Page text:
The misunderstanding behind the 40% CO2 emissions reduction by 2020

Three days ago, Dr. Gary Theseira, Deputy Undersecretary at the Environmental Management & Climate Change Division from NRE (Ministry of Natural Resources and Environment, Malaysia), was interviewed by BFM’s The Bigger Picture for its section Earth matters.

I found the interview, titled CLIMATE CHANGE AND MALAYSIA, extremely interesting, so I will invite you to listen to it:

 

During the interview, Dr. Theseira comments on the progress that Malaysia is making with respect to reducing its CO2 emissions by 2020, after Malaysia’s Prime Minister’s announcement in Copenhagen:

NajibGreenBudget

I have made a transcript of a piece of the interview (from minute 07:45, emphasis mine):

Host:
– In Copenhagen we had said that we will voluntarily reduce our carbon emissions by 40% by 2020, […] have we taken steps seriously to reduce carbon emissions?

Dr. Gary Theseira:
– What the prime minister announced in Copenhagen in 2009 […], is a conditional voluntary indicator. The Prime Minister announced that we were adopting this indicator as a means of assessing our own progress, and the indicator basically is to reduce the emissions intensity of GDP. It’s quite simply a fraction where the enumerator is emissions, and the denominator is GDP, and you can reduce this intensity either by reducing emissions in the enumerator, or by increasing GDP in the denominator, the idea being that the goal is to decouple emissions from development. If you look at how the GDP of Denmark has grown in recent years, and compare that to its level of emissions, its level of emissions has remained stable, while GDP has grown. This is what we aspire to in Malaysia, we have a lot of potential for growth here, but more importantly we have potential for growth that does not necessarily imply a growth in emissions, which will be the standard development paradigm.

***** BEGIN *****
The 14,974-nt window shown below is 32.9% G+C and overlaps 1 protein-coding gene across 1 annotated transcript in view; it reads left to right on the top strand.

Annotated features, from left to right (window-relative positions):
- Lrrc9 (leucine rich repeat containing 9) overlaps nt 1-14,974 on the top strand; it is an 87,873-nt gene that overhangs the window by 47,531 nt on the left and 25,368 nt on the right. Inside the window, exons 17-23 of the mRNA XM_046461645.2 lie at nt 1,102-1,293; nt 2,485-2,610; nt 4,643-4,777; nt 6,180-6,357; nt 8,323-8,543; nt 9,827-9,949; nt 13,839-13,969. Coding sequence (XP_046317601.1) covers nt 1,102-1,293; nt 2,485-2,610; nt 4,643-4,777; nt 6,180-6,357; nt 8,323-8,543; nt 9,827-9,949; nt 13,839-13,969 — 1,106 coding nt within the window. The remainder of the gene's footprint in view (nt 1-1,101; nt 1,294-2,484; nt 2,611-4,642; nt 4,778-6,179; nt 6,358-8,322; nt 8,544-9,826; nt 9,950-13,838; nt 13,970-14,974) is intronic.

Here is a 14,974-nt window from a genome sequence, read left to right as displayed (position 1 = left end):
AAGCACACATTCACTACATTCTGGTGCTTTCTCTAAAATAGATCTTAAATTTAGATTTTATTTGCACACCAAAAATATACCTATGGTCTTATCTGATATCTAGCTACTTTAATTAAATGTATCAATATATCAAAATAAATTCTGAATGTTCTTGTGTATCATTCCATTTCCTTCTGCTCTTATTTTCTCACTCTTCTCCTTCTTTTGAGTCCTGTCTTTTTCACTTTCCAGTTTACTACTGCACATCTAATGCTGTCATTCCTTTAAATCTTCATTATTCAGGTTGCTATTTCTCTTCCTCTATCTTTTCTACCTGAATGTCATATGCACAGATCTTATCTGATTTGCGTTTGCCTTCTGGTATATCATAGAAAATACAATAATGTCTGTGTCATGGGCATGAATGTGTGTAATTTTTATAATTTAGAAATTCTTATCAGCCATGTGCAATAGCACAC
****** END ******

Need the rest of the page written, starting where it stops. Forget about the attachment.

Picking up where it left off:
The formula that Dr. Theseira is referring to is:

CodeCogsEqn

And from here the misunderstanding is self evident. While many people believe Malaysia is striving to reduce its CO2 emissions, as asked in the interview (“we will voluntarily reduce our carbon emissions by 40% by 2020, […] have we taken steps seriously to reduce carbon emissions?”), instead Malaysia is intending to raise significantly its GDP while keeping its CO2 emissions stable.

This I find it very sad. In order to better address climate change, we should be addressing how to reduce our CO2 emissions, and not how to increase our GDP without increasing the CO2 emissions. From the 350.org website (emphasis mine):

Right now we’re at 400 ppm, and we’re adding 2 ppm of carbon dioxide to the atmosphere every year. Unless we are able to rapidly turn that around and return to below 350 ppm this century, we risk triggering tipping points and irreversible impacts that could send climate change spinning truly beyond our control.